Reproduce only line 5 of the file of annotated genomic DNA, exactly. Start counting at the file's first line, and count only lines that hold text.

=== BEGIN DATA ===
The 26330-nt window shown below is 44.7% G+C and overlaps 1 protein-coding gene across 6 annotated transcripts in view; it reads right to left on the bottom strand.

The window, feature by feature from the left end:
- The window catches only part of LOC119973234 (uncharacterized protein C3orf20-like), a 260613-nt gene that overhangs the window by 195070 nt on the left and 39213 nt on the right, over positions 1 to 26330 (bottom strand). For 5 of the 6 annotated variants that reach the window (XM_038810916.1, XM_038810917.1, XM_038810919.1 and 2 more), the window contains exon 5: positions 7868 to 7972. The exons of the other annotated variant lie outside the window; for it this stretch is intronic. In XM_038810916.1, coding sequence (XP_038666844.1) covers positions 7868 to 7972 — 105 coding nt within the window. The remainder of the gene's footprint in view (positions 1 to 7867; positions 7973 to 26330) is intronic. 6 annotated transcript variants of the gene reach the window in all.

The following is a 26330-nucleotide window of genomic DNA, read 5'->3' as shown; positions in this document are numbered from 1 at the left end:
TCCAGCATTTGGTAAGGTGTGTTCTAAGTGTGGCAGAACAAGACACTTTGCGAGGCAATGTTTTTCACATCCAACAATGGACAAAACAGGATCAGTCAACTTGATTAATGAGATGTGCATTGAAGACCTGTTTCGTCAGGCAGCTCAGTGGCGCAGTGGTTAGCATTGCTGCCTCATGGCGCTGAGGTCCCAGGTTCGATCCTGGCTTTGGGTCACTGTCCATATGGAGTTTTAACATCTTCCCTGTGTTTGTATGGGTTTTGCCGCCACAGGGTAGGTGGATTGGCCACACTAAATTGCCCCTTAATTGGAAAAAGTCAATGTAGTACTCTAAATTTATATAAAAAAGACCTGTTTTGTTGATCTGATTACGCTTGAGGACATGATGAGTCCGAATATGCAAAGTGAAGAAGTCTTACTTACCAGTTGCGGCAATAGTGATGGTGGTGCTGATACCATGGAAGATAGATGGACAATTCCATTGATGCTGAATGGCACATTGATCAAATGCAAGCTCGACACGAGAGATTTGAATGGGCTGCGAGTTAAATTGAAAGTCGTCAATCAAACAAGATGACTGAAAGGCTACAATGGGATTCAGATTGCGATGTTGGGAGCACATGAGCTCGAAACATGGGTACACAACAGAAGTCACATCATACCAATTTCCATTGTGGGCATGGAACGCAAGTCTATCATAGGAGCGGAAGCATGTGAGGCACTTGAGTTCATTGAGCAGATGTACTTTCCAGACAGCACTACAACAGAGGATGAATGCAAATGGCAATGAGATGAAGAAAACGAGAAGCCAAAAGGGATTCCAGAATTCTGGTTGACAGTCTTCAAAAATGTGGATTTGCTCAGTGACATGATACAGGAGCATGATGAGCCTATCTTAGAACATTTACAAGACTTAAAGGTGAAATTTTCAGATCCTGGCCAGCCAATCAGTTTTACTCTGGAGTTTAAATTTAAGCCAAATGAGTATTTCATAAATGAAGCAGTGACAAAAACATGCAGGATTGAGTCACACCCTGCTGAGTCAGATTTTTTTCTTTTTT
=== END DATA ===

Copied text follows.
TCCAGCATTTGGTAAGGTGTGTTCTAAGTGTGGCAGAACAAGACACTTTGCGAGGCAATGTTTTTCACATCCAACAATGGACAAAACAGGATCAGTCAACTTGATTAATGAGATGTGCATTGAAGACCTGTTTCGTCAGGCAGCTCAGTGGCGCAGTGGTTAGCATTGCTGCCTCATGGCGCTGAGGTCCCAGGTTCGATCCTGGCTTTGGGTCACTGTCCATATGGAGTTTTAACATCTTCCCTGTGTTTGTATGGGTTTTGCCGCCACAGGGTAGGTGGATTGGCCACACTAAATTGCCCCTTAATTGGAAAAAGTCAATGTAGTACTCTAAATTTATATAAAAAAGACCTGTTTTGTTGATCTGATTACGCTTGAGGACATGATGAGTCCGAATATGCAAAGTGAAGAAGTCTTACTTACCAGTTGCGGCAATAGTGATGGTGGTGCTGATACCATGGAAGATAGATGGACAATTCCATTGATGCTGAATGGCACATTGATCAAATGCAAGCTCGACACGAGAGATTTGAATGGGCTGCGAGTTAAATTGAAAGTCGTCAATCAAACAAGATGACTGAAAGGCTACAATGGGATTCAGATTGCGATGTTGGGAGCACATGAGCTCGAAACATGGGTACACAACAGAAGTCACATCATACCAATTTCCATTGTGGGCATGGAACGCAAGTCTATCATAGGAGCGGAAGCATGTGAGGCACTTGAGTTCATTGAGCAGATGTACTTTCCAGACAGCACTACAACAGAGGATGAATGCAAATGGCAATGAGATGAAGAAAACGAGAAGCCAAAAGGGATTCCAGAATTCTGGTTGACAGTCTTCAAAAATGTGGATTTGCTCAGTGACATGATACAGGAGCATGATGAGCCTATCTTAGAACATTTACAAGACTTAAAGGTGAAATTTTCAGATCCTGGCCAGCCAATCAGTTTTACTCTGGAGTTTAAATTTAAGCCAAATGAGTATTTCATAAATGAAGCAGTGACAAAAACATGCAGGATTGAGTCACACCCTGCTGAGTCAGATTTTTTTCTTTTTT